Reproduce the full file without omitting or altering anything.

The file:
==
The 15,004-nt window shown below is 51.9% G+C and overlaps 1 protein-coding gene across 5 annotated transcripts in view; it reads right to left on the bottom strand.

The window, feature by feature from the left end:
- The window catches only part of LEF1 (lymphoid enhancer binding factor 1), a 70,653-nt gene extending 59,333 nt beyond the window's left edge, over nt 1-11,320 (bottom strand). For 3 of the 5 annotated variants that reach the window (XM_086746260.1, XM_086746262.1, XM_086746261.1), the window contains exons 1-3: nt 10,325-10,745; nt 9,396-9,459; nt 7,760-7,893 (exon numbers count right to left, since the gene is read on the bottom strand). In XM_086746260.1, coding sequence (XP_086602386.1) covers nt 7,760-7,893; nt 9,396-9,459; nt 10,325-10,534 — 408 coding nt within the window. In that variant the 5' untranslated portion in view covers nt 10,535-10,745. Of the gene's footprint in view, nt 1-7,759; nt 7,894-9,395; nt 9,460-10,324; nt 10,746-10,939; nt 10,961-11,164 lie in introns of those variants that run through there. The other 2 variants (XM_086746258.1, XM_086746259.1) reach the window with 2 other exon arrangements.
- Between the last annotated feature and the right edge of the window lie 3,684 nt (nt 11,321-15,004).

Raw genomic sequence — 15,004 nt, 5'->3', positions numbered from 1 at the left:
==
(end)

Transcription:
The 15,004-nt window shown below is 51.9% G+C and overlaps 1 protein-coding gene across 5 annotated transcripts in view; it reads right to left on the bottom strand.

The window, feature by feature from the left end:
- The window catches only part of LEF1 (lymphoid enhancer binding factor 1), a 70,653-nt gene extending 59,333 nt beyond the window's left edge, over nt 1-11,320 (bottom strand). For 3 of the 5 annotated variants that reach the window (XM_086746260.1, XM_086746262.1, XM_086746261.1), the window contains exons 1-3: nt 10,325-10,745; nt 9,396-9,459; nt 7,760-7,893 (exon numbers count right to left, since the gene is read on the bottom strand). In XM_086746260.1, coding sequence (XP_086602386.1) covers nt 7,760-7,893; nt 9,396-9,459; nt 10,325-10,534 — 408 coding nt within the window. In that variant the 5' untranslated portion in view covers nt 10,535-10,745. Of the gene's footprint in view, nt 1-7,759; nt 7,894-9,395; nt 9,460-10,324; nt 10,746-10,939; nt 10,961-11,164 lie in introns of those variants that run through there. The other 2 variants (XM_086746258.1, XM_086746259.1) reach the window with 2 other exon arrangements.
- Between the last annotated feature and the right edge of the window lie 3,684 nt (nt 11,321-15,004).

Raw genomic sequence — 15,004 nt, 5'->3', positions numbered from 1 at the left: